Places Known For

scenic setting


Taizhou, Jiangsu

, Wuxi borders Changzhou to the west and Suzhou to the east. The northern half looks across to Taizhou (Taizhou, Jiangsu) across the Yangtze River, while the southern half also borders the province of Zhejiang to the south. Wuxi earned its nickname "Pearl of Lake Tai" because it's built on the shore of Lake Tai in a scenic setting. Wuxi was also dubbed "little Shanghai" because of its close proximity to the city, rapid urbanization and booming economy. Wuxi also has a history of business people involved in modern Shanghai commerce since the early 20th century. Taizhou, Jiangsu - Taizhou, Zhejiang - Tajik (Tajik (China)) - Tajik language - Taklamakan Desert - Tam Kung - Tang Ching-sung - Tang Dynasty - Tang Dynasty art - Tangwai - Tangram - Tanggu District - Tanggu Truce - Tanggu (drum) - Tangglau Pass - Tangshan - Tanguts - Tanichthys albonubes - Tantrayana - Tanzhe Temple - Tao - Tao Chengzhang - Tao Qian (Tao Qian (Han Dynasty)) - ''Tao Te Ching'' - Tao Yin - Taoism - Taoyuan - Tap Mun Chau - Tarim River - Tatar language - Tatars - Taylor Wang - Tea - Teapot - Television Broadcasts Limited - Temple name - Temple of Heaven - Temple of the Six Banyan Trees - Temple Street (Temple Street, Hong Kong) - Ten thousand years - Tenzin Gyatso - Teresa Teng - Terracotta Army - ''The Art of War'' - ''The Blue Lotus'' - The Bund - The Center, Hong Kong - ''The Chronicles of the Stone'' - The East is Red (1993 film) - The East Is Red (film) - The East Is Red (song) - The Frontier (Hong Kong) - ''The Gods Must Be Crazy'' - ''The Good Earth'' - ''The Injustice to Dou E'' - ''The Inn of the Sixth Happiness'' - ''The Last Emperor'' - ''The Manchurian Candidate'' - The March of the Volunteers - ''The Monkey King'' - ''The Nine Chapters on the Mathematical Art'' - The Peninsula Hong Kong - ''The Rape of Nanking (book)'' - ''The Road Home (1999 film)'' - ''The Sand Pebbles'' - ''The Standard'' - The Three August Ones and the Five Emperors - Therese Shaheen - ''Thirty-Six Strategies'' - Thomas Francis Wade - Thousand-year egg - Three Gorges - Three Gorges Dam - Three Kingdoms - Three Links - Three Principles of the People - Three represents - Three-Self Patriotic Movement -Three Years of Natural Disasters - Tian Han - Tian Shan - Tian Tan Buddha - Tiananmen Gate - Tiananmen incident - Tiananmen Square - Tiananmen Square protests of 1989 - Tiananmen Square self-immolation incident - Tianjin - Tianjin Municipality - Tianjin University - Tianlong - Tiantai - Tiantan Buddha - Tibet - Tibetan alphabet - Tibetan art - Tibetan Autonomous Region - Tibetan Buddhism - Tibetan language - Tibetan people - Tibetan Plateau - Tien Gow - Tieshangang - Tiger (zodiac) - Tiger Kung Fu - Timeline of Chinese history - Timeline of United States and China relations 1995-1997 - Tin Hau (Matsu (goddess)) - Tin Shui Wai - ''Ting Yuen'' - ''Tintin in Tibet'' - Tiu U - Tocharians - Tocharian languages - Tofu - TOM group - Tonal language - Tone name - Tone sandhi - Tong (Tong (organization)) - Tongji (spirit medium) - Tongling - Tongmenghui - Tongyong Pinyin - Tongzhi Emperor of China - Tongzhou Incident - Tony Leung Chiu Wai - Tonyukuk - Torugart Pass - Tourism in Hong Kong - Tourism in China - Traditional Chinese character - Traditional Chinese holidays - Traditional Chinese medicine - Transliteration into Chinese characters - Trans-Siberian railway - Transport in Beijing - Transport in China (Transport in the People's Republic of China) - Transport in Hong Kong - Transport in Macau - Transport in the Paracel Islands - Treaty between Tibet and Mongolia (1913) - Treaty of Nanking - Treaty of Portsmouth - Treaty of Shimonoseki - Treaty of Tientsin - Three Red Banners - Triad (Triad society) - Triple Intervention - Tsang Yok-sing - Tseung Kwan O - Tseung Kwan O Line - Tseung Kwan O Tunnel - Tsien Hsue-shen - Tsim Sha Tsui - Tsing Ma Bridge - Tsing Yi - Tsinghua University - Tsingtao beer - TSMC - Tsuen Wan - Tsuen Wan Line - Tsuen Wan New Town - Tsui Hark - Tsui Museum of Art - Tsui Po-ko - Tsung-Dao Lee - Tu (ethnic group) - Tuen Mun - Tuen Ng Festival - Tujia people -Tu Long - Tumen River - Tung Chao Yung - Tung Chee Hwa - Tung Chung - Tung Chung Fort - Tung Chung Line - Tung Lung Chau - Tuntex Sky Tower - Tuoba - Turan - Turfan Depression - Turkestan - Turpan - Tuva - TVB Pearl - Twelve Girls Band - Twenty-Four Histories - Twenty-One Demands - ''Twin Dragons (Twin Dragons (film))'' - Twins (Twins (musical group)) - Tzu Chi '''Yancheng''' ( is a Chinese (Han Chinese) chess prodigy. She is the reigning Women's World Chess Champion, the youngest ever to win the title, as well as the youngest female player ever to qualify for the title of Grandmaster (Grandmaster (chess)).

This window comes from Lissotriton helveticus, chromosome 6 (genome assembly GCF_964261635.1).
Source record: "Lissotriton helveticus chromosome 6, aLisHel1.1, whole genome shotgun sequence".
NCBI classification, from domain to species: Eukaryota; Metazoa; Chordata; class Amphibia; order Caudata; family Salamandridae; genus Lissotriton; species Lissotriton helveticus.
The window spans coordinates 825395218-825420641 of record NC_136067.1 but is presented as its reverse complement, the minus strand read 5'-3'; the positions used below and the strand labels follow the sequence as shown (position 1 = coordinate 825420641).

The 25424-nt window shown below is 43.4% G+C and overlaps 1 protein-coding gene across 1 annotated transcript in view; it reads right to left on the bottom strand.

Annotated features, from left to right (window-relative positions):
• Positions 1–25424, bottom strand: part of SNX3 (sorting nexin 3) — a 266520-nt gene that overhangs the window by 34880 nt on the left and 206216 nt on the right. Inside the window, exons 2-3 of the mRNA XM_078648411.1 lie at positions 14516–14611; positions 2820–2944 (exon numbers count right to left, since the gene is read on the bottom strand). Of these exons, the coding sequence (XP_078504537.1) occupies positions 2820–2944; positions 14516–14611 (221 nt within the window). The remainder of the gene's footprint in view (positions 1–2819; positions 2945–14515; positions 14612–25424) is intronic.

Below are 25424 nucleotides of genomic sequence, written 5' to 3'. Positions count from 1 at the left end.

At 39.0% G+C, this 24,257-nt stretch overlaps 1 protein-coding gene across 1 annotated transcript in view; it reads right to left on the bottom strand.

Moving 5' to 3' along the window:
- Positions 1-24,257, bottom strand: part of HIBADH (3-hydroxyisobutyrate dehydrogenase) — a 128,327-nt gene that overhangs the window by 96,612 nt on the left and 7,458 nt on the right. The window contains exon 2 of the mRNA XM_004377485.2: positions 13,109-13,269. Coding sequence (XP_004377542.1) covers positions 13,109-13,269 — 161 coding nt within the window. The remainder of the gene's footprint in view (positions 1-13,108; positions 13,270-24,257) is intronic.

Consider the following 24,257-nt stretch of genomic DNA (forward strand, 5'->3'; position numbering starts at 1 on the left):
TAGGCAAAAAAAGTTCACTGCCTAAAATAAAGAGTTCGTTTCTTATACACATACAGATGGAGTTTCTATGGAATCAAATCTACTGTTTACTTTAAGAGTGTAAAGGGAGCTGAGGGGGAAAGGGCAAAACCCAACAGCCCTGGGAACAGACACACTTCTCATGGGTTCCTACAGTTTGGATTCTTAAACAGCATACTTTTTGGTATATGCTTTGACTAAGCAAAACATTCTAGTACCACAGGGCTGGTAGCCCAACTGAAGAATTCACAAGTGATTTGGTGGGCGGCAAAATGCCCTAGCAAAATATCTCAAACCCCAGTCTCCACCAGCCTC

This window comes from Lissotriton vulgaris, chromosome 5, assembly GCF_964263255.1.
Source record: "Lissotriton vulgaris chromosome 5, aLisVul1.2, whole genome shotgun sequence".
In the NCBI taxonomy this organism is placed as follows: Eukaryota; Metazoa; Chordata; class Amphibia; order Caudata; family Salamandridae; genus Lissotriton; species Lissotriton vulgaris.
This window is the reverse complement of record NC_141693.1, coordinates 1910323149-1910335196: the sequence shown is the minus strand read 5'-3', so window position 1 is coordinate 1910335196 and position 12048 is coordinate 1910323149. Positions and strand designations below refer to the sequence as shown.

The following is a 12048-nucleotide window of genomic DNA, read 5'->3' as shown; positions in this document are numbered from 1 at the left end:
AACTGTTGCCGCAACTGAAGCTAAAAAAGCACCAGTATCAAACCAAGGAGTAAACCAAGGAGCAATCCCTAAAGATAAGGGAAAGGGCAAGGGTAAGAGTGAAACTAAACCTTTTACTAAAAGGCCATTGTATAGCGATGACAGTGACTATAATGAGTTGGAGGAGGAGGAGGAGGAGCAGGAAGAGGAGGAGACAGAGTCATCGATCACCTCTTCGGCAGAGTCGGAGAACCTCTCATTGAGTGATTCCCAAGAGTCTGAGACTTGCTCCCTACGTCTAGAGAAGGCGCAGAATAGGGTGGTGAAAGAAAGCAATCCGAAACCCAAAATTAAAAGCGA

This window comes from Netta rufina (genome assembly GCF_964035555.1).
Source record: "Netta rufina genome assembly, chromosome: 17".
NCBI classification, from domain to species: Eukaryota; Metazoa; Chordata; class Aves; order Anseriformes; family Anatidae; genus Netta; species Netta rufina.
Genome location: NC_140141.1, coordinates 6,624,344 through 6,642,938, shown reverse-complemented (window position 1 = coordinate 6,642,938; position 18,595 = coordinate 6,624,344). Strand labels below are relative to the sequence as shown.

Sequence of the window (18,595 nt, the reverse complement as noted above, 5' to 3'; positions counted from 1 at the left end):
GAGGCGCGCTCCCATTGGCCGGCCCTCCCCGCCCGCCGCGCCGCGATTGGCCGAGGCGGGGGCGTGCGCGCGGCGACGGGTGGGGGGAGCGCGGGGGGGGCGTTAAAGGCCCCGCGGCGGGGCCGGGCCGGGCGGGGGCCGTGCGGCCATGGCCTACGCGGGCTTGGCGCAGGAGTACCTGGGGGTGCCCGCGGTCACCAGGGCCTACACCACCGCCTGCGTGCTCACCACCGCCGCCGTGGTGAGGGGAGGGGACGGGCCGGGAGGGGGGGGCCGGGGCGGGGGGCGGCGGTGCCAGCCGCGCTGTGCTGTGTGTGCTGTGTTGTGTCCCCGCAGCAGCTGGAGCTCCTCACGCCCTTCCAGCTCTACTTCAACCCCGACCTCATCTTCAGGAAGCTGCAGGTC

Pago Pago

of American Samoa with government offices functioning from Utulei (both are urban centers located to the northeast of Pago Pago ); Pago Pago (a deep harbor that divides the island into two parts ), the harbor town opposite to Fagatago; the Vatia village on the northern coast known for its famous beach and scenic setting, which is also a coral fringed bay; and Leone (Leone, American Samoa), a safe anchorage station in the past where the Europeans and Samoans first started their interaction in the early years of the island's history. The southwestern-most settlement is Taputimu, the western-most settlements are Poloa and Amanave, the northern-most settlement is Vatia and the eastern-most settlement is Tula (Tula, American Samoa). WikiPedia:Pago Pago, American Samoa


Flin Flon